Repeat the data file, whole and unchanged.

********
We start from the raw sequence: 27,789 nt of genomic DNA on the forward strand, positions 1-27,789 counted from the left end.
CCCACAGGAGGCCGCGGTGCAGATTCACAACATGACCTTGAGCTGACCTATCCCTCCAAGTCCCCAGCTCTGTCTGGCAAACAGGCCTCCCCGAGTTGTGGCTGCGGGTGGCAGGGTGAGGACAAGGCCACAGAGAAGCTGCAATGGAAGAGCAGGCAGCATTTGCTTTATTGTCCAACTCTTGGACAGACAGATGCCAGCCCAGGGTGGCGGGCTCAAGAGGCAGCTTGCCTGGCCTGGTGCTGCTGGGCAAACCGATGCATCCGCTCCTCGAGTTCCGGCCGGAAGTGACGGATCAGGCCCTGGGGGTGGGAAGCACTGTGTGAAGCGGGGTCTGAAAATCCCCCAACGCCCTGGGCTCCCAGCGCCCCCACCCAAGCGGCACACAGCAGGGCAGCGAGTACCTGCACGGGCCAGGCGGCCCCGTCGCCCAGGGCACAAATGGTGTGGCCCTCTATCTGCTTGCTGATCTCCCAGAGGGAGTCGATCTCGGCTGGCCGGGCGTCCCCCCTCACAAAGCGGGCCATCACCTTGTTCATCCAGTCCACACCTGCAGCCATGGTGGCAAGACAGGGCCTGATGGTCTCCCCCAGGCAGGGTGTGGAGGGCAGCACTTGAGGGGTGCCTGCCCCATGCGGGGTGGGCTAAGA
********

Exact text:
We start from the raw sequence: 27,789 nt of genomic DNA on the forward strand, positions 1-27,789 counted from the left end.
CCCACAGGAGGCCGCGGTGCAGATTCACAACATGACCTTGAGCTGACCTATCCCTCCAAGTCCCCAGCTCTGTCTGGCAAACAGGCCTCCCCGAGTTGTGGCTGCGGGTGGCAGGGTGAGGACAAGGCCACAGAGAAGCTGCAATGGAAGAGCAGGCAGCATTTGCTTTATTGTCCAACTCTTGGACAGACAGATGCCAGCCCAGGGTGGCGGGCTCAAGAGGCAGCTTGCCTGGCCTGGTGCTGCTGGGCAAACCGATGCATCCGCTCCTCGAGTTCCGGCCGGAAGTGACGGATCAGGCCCTGGGGGTGGGAAGCACTGTGTGAAGCGGGGTCTGAAAATCCCCCAACGCCCTGGGCTCCCAGCGCCCCCACCCAAGCGGCACACAGCAGGGCAGCGAGTACCTGCACGGGCCAGGCGGCCCCGTCGCCCAGGGCACAAATGGTGTGGCCCTCTATCTGCTTGCTGATCTCCCAGAGGGAGTCGATCTCGGCTGGCCGGGCGTCCCCCCTCACAAAGCGGGCCATCACCTTGTTCATCCAGTCCACACCTGCAGCCATGGTGGCAAGACAGGGCCTGATGGTCTCCCCCAGGCAGGGTGTGGAGGGCAGCACTTGAGGGGTGCCTGCCCCATGCGGGGTGGGCTAAGA